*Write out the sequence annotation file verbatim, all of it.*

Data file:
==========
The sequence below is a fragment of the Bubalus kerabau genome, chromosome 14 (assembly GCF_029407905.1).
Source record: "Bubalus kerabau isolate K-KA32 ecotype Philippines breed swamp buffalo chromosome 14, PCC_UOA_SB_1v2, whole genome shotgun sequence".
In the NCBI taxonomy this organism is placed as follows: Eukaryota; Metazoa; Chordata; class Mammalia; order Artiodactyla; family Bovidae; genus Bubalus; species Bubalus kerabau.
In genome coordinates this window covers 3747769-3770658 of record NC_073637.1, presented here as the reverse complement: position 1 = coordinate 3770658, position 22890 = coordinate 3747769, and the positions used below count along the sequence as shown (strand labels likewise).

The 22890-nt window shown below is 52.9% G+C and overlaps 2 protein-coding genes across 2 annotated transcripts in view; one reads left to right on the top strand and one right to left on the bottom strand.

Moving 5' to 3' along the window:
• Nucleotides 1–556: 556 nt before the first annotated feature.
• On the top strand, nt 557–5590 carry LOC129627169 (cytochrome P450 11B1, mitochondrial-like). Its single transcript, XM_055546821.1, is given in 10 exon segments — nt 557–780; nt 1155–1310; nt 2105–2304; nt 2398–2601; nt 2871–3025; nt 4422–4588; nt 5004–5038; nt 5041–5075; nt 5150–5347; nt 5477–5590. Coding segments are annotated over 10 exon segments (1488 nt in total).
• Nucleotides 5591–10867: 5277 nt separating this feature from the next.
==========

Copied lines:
The sequence below is a fragment of the Bubalus kerabau genome, chromosome 14 (assembly GCF_029407905.1).
Source record: "Bubalus kerabau isolate K-KA32 ecotype Philippines breed swamp buffalo chromosome 14, PCC_UOA_SB_1v2, whole genome shotgun sequence".
In the NCBI taxonomy this organism is placed as follows: Eukaryota; Metazoa; Chordata; class Mammalia; order Artiodactyla; family Bovidae; genus Bubalus; species Bubalus kerabau.
In genome coordinates this window covers 3747769-3770658 of record NC_073637.1, presented here as the reverse complement: position 1 = coordinate 3770658, position 22890 = coordinate 3747769, and the positions used below count along the sequence as shown (strand labels likewise).

The 22890-nt window shown below is 52.9% G+C and overlaps 2 protein-coding genes across 2 annotated transcripts in view; one reads left to right on the top strand and one right to left on the bottom strand.

Moving 5' to 3' along the window:
• Nucleotides 1–556: 556 nt before the first annotated feature.
• On the top strand, nt 557–5590 carry LOC129627169 (cytochrome P450 11B1, mitochondrial-like). Its single transcript, XM_055546821.1, is given in 10 exon segments — nt 557–780; nt 1155–1310; nt 2105–2304; nt 2398–2601; nt 2871–3025; nt 4422–4588; nt 5004–5038; nt 5041–5075; nt 5150–5347; nt 5477–5590. Coding segments are annotated over 10 exon segments (1488 nt in total).
• Nucleotides 5591–10867: 5277 nt separating this feature from the next.